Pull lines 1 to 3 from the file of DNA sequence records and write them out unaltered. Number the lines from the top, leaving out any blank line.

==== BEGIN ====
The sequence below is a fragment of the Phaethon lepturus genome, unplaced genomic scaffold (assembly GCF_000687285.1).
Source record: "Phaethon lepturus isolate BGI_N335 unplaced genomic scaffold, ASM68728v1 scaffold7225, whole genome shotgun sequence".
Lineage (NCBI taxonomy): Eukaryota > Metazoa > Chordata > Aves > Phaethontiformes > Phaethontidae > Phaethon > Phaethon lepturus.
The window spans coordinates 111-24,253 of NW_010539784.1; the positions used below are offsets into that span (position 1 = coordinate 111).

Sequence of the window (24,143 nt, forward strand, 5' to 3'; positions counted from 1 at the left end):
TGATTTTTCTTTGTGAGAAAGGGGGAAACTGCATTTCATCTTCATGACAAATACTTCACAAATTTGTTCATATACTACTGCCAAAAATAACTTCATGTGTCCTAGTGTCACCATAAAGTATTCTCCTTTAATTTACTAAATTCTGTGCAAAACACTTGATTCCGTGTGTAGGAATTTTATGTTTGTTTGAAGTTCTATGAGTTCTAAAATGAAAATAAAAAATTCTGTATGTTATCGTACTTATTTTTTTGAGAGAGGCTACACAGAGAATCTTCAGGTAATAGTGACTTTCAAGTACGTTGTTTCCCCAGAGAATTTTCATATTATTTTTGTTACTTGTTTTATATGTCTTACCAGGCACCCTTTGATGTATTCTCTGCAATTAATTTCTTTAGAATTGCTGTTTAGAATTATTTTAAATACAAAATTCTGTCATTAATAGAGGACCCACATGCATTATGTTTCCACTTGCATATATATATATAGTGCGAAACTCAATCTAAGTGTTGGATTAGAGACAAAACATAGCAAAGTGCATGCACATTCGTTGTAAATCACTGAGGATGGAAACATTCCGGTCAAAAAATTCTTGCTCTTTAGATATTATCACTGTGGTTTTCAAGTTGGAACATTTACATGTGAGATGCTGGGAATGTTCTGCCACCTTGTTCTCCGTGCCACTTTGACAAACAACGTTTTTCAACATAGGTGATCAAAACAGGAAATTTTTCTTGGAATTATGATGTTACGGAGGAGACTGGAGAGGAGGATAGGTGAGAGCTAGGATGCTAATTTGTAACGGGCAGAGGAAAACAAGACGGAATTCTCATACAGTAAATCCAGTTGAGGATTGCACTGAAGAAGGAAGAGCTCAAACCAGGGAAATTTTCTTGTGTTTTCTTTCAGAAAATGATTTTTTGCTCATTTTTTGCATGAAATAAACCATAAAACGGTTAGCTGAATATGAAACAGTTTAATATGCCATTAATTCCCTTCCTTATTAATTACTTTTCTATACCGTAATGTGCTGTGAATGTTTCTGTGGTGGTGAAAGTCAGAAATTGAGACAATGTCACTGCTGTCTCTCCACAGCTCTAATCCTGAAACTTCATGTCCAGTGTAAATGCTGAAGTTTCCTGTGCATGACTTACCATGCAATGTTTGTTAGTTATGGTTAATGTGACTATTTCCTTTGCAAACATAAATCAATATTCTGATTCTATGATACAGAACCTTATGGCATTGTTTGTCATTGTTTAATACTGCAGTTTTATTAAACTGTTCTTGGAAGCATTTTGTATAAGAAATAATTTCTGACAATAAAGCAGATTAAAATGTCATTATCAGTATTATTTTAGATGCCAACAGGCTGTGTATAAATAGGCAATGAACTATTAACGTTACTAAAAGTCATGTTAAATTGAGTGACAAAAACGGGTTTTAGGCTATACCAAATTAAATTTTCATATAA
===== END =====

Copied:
The sequence below is a fragment of the Phaethon lepturus genome, unplaced genomic scaffold (assembly GCF_000687285.1).
Source record: "Phaethon lepturus isolate BGI_N335 unplaced genomic scaffold, ASM68728v1 scaffold7225, whole genome shotgun sequence".
Lineage (NCBI taxonomy): Eukaryota > Metazoa > Chordata > Aves > Phaethontiformes > Phaethontidae > Phaethon > Phaethon lepturus.